Thus, if frame 12 and wheel 14 move toward each other from the predetermined level orientation, the restorative force provided by the flow of current through the coil will move the frame 12 and wheel 14 away from one another until the frame 12 is at a substantially level orientation. On the other hand if the frame 12 and wheel 14 move away from each other from the predetermined level orientation, the restorative force provided by the flow of current through the coil will move frame 12 and wheel 14 toward one another until the frame is substantially level in its orientation.
If force is sensed by the accelerometer 26, as for example, when high frequency vibration is transmitted from the wheel 14 through the strut assembly 10 to the chassis frame 12, the high frequency force produced on the strut, in response to the vibration, will cause the wheel 14 to move with the frame 12 in such a way so as to cancel the vibration, and thus result in the chassis frame remaining substantially level in its orientation. It should be appreciated that the relative movement between the chassis frame 12 and displacement sensed by the LVDT 24, due to the restorative forces provided in response to the sensed changes by the accelerometer 26, will be ignored so as to maintain the chassis frame 12 level.
Thus, strut assembly 10 and strut processor 20 provide the necessary compensation for maintaining the frame 12 at a substantially level orientation regardless of the positions of each of the wheels relative to the frame. As shown in the flowchart of FIG. 8, microprocessor 158 operates to generate the necessary current Iout to the coil assembly 90 so as to provide the necessary relative displacement between the frame 12 and wheel 14 in response to the output to both the LVDT 24 and the accelerometer 26.
More specifically, when the strut assembly 10 and processor 20 are initially activated at step 170, the microprocessor proceeds to step 172 and sets each of the values of A-REFa and L-REF1 to zero. The values of Da, D1, Ia and I1 are also each set to zero so that the strut shaft will be in its at rest position by virtue of the compression spring 140, wherein:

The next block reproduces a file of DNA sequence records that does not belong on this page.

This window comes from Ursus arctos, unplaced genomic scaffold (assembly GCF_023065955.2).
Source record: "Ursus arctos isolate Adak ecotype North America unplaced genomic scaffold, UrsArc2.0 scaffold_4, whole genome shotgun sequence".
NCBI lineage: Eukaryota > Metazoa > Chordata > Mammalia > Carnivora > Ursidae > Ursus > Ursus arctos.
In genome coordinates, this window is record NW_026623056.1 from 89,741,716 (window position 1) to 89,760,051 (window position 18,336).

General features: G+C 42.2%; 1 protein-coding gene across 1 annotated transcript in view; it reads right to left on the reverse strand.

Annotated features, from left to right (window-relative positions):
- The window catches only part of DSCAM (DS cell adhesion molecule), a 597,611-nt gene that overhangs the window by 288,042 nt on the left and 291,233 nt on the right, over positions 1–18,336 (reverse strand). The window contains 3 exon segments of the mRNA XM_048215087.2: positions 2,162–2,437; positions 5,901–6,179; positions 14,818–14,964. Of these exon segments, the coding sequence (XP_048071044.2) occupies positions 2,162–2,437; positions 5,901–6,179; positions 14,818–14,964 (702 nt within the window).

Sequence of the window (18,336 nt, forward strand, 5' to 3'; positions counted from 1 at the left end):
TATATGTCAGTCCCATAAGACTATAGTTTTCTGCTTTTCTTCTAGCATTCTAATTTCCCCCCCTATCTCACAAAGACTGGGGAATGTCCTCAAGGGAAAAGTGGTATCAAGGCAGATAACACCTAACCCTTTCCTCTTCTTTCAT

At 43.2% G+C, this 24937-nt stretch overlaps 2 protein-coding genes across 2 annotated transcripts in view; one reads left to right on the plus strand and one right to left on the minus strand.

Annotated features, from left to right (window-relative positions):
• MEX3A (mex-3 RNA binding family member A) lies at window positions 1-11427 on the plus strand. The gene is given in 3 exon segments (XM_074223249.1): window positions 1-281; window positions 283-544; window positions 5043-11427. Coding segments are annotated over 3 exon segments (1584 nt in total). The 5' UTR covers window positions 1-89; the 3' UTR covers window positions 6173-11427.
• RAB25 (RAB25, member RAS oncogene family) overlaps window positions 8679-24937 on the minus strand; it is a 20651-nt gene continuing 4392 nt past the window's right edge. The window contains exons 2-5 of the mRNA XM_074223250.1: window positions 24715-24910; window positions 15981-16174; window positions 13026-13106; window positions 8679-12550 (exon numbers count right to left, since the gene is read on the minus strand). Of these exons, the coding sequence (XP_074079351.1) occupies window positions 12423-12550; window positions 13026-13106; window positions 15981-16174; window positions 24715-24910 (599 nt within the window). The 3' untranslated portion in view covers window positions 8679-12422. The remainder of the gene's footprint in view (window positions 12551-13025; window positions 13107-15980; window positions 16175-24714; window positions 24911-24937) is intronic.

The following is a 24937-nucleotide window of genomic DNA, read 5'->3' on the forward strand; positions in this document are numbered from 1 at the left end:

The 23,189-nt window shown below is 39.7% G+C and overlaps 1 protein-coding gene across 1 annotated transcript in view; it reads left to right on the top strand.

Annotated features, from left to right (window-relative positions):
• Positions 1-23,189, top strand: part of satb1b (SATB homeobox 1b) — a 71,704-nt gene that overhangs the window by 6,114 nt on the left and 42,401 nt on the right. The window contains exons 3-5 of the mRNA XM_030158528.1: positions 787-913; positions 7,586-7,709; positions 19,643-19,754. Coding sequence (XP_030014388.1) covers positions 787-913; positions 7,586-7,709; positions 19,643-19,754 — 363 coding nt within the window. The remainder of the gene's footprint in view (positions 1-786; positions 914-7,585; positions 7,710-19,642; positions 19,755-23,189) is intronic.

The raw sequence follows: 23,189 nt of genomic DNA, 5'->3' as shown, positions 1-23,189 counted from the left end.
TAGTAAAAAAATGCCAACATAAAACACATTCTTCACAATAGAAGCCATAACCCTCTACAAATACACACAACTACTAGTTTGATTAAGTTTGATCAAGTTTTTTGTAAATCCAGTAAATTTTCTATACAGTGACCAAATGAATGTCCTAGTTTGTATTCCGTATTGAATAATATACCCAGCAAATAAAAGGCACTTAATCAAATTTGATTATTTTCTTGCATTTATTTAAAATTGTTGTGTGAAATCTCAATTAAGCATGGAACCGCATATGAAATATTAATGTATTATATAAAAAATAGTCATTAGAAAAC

A is the value of the signal provided by the accelerometer 26, as received by the microprocessor 158;
A-REFa (e.g., a minus REFa) is the value of the signal A less the bias level reference signal REFa inherently provided in the output of the accelerometer;
L is the value of the signal provided by the LVDT 24, as received by the microprocessor 158;
L-REF1 is the value of the signal L less the bias level reference signal REF1 inherently provided in the output of the LVDT 24;
Da is the amount of movement of the frame 12 relative to the wheel 14 as a function of the A-REFa signal;
D1 is the amount of movement of the frame 12 relative to the wheel 14 as a function of the L-REF1 signal;
Ia is the current required for the coil assembly to move frame 12 relative to the wheel 14 as a function of Da ; and
I1 is the current required for the coil assembly 90 to deflect the frame 12 relative to the wheel 14 as a function of D1.
At step 174 the multiplexer 150 is addressed so that the output signal A of the accelerometer 26 is applied to the differential amplifier 154, which in turn applies its output to ADC 156 in response to the signal A. The ADC 156 converts the analog output of the amplifier 154 to a digital signal which is applied to the microprocessor 158.
Microprocessor 158 then determines the value of the signal A less the reference level REFa by subtracting the latter from the former to provide A-REFa (see step 176). The amount of required relative movement between the frame 12 and the assembly 38, indicated as Da, (and the corresponding current required to achieve the movement, indicated as Ia) can now be easily determined from the value of A-REFa. The force required to move the shaft the required amount DA can easily be predetermined for all possible values of A-REFa since the latter are all dependent on constants which are preselected. Since the forces can easily be determined the amount and polarity of current can then be easily determined using Lenz' Law, as described above. All of the possible values of Da and Ia can be stored in a look up table in memory of the microprocessor, or calculated each time the signal A-REFa is measured. In the latter event the constants used in computing the values of Da and Ia can be stored in the computer prior to installing the processor 20.